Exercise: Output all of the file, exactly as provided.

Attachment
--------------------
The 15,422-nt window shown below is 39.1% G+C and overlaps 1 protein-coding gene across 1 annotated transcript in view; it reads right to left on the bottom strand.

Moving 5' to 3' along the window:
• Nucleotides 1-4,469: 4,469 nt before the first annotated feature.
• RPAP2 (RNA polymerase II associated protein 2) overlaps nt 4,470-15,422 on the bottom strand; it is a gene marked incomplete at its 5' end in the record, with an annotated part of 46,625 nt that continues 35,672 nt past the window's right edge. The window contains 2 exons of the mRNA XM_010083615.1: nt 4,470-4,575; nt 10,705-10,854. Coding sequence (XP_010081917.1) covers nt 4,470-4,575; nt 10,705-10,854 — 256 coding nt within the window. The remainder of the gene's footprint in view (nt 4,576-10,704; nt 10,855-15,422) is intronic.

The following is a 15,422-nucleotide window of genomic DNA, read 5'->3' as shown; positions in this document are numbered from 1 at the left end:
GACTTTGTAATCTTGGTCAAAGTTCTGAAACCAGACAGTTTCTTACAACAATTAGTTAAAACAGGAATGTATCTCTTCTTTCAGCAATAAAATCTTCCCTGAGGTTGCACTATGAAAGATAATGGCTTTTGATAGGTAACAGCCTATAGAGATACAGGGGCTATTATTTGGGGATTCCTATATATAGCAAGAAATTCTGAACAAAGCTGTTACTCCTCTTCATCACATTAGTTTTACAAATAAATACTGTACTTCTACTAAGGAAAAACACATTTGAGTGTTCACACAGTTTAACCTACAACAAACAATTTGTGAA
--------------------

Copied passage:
The 15,422-nt window shown below is 39.1% G+C and overlaps 1 protein-coding gene across 1 annotated transcript in view; it reads right to left on the bottom strand.

Moving 5' to 3' along the window:
• Nucleotides 1-4,469: 4,469 nt before the first annotated feature.
• RPAP2 (RNA polymerase II associated protein 2) overlaps nt 4,470-15,422 on the bottom strand; it is a gene marked incomplete at its 5' end in the record, with an annotated part of 46,625 nt that continues 35,672 nt past the window's right edge. The window contains 2 exons of the mRNA XM_010083615.1: nt 4,470-4,575; nt 10,705-10,854. Coding sequence (XP_010081917.1) covers nt 4,470-4,575; nt 10,705-10,854 — 256 coding nt within the window. The remainder of the gene's footprint in view (nt 4,576-10,704; nt 10,855-15,422) is intronic.

The following is a 15,422-nucleotide window of genomic DNA, read 5'->3' as shown; positions in this document are numbered from 1 at the left end:
GACTTTGTAATCTTGGTCAAAGTTCTGAAACCAGACAGTTTCTTACAACAATTAGTTAAAACAGGAATGTATCTCTTCTTTCAGCAATAAAATCTTCCCTGAGGTTGCACTATGAAAGATAATGGCTTTTGATAGGTAACAGCCTATAGAGATACAGGGGCTATTATTTGGGGATTCCTATATATAGCAAGAAATTCTGAACAAAGCTGTTACTCCTCTTCATCACATTAGTTTTACAAATAAATACTGTACTTCTACTAAGGAAAAACACATTTGAGTGTTCACACAGTTTAACCTACAACAAACAATTTGTGAA